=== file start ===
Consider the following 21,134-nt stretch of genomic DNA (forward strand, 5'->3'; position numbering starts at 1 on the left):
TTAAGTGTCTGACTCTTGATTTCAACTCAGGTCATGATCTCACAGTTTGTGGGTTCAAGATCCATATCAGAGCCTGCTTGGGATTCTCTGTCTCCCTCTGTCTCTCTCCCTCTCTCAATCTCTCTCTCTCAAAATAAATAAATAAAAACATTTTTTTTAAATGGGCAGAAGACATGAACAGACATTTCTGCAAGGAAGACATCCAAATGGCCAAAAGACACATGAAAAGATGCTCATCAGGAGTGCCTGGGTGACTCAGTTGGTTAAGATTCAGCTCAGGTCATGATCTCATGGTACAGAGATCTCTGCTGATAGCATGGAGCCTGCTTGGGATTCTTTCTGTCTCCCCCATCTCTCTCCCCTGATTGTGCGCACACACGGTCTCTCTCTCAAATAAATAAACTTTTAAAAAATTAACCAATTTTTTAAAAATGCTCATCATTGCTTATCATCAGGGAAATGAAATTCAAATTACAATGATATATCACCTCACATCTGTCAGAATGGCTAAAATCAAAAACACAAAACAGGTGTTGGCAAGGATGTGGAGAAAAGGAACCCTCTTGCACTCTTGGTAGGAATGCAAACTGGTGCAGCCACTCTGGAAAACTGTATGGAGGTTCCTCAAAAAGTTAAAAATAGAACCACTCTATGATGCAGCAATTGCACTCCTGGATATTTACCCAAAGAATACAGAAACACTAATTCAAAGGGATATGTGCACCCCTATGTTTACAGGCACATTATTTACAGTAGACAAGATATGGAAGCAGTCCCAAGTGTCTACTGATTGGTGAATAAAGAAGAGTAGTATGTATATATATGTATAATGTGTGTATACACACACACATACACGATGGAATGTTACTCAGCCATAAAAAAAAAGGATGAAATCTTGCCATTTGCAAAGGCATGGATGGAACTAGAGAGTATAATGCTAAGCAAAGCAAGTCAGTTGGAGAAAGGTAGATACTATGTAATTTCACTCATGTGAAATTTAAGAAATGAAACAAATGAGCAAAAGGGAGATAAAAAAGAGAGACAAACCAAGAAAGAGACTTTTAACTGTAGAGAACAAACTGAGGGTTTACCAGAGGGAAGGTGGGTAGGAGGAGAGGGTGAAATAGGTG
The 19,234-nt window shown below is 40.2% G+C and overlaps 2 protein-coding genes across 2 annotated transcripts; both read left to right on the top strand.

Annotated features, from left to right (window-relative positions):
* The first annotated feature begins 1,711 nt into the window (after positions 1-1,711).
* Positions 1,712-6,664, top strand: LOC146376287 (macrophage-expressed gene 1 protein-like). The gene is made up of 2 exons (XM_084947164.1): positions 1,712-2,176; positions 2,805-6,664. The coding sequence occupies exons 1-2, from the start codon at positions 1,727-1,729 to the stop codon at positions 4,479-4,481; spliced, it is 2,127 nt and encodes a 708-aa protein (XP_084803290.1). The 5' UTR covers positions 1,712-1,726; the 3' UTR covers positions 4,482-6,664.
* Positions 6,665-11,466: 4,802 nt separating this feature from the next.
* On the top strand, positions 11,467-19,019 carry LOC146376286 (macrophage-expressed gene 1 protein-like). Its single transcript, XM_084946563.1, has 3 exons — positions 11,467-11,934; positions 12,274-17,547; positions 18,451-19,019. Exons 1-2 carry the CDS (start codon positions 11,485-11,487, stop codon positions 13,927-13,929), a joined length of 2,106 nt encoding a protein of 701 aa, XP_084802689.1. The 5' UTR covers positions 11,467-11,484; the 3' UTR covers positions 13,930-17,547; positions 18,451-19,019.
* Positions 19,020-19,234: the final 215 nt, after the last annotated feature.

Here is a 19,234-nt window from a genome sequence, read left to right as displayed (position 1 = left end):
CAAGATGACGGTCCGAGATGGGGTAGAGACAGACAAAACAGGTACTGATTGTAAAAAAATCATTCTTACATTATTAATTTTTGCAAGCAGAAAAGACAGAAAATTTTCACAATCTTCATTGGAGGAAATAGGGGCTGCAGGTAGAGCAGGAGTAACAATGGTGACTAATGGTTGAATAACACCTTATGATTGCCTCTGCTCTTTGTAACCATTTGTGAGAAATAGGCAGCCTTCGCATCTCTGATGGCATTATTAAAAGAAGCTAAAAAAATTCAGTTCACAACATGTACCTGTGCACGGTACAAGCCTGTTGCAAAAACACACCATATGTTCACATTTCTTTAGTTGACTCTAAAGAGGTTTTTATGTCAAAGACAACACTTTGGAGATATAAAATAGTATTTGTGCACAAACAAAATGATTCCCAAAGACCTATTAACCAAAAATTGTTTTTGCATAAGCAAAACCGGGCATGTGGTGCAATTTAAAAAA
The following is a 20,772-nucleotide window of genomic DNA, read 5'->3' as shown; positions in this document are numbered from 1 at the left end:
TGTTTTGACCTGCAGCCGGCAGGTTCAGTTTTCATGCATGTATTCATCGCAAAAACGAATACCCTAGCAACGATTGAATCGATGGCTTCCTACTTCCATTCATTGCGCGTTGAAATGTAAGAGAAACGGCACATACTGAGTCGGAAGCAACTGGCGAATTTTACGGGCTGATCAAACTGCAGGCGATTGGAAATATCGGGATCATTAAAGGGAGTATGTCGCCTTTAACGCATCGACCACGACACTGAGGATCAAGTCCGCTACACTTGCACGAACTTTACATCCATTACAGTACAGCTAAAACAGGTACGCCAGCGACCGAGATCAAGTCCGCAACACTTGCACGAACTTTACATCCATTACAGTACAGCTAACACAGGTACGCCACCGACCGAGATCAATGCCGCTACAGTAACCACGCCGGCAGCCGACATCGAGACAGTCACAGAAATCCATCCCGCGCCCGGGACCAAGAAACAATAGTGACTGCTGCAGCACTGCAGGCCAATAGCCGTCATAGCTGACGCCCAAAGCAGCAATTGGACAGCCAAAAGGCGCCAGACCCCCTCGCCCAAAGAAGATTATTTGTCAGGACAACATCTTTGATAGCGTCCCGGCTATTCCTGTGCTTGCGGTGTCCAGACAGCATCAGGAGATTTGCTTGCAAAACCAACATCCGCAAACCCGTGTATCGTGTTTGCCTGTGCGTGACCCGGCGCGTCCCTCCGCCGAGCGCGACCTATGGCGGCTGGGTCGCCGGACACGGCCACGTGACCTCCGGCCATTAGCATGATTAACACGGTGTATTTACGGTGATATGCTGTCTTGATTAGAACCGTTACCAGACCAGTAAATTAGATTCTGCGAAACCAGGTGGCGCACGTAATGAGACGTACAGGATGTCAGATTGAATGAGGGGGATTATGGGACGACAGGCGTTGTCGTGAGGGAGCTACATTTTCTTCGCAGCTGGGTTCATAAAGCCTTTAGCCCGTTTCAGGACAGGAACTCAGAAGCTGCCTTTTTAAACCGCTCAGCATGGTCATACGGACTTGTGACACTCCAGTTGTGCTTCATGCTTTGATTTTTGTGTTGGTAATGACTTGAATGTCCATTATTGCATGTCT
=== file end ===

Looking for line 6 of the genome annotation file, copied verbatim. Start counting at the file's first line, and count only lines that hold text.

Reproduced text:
* Positions 1,712-6,664, top strand: LOC146376287 (macrophage-expressed gene 1 protein-like). The gene is made up of 2 exons (XM_084947164.1): positions 1,712-2,176; positions 2,805-6,664. The coding sequence occupies exons 1-2, from the start codon at positions 1,727-1,729 to the stop codon at positions 4,479-4,481; spliced, it is 2,127 nt and encodes a 708-aa protein (XP_084803290.1). The 5' UTR covers positions 1,712-1,726; the 3' UTR covers positions 4,482-6,664.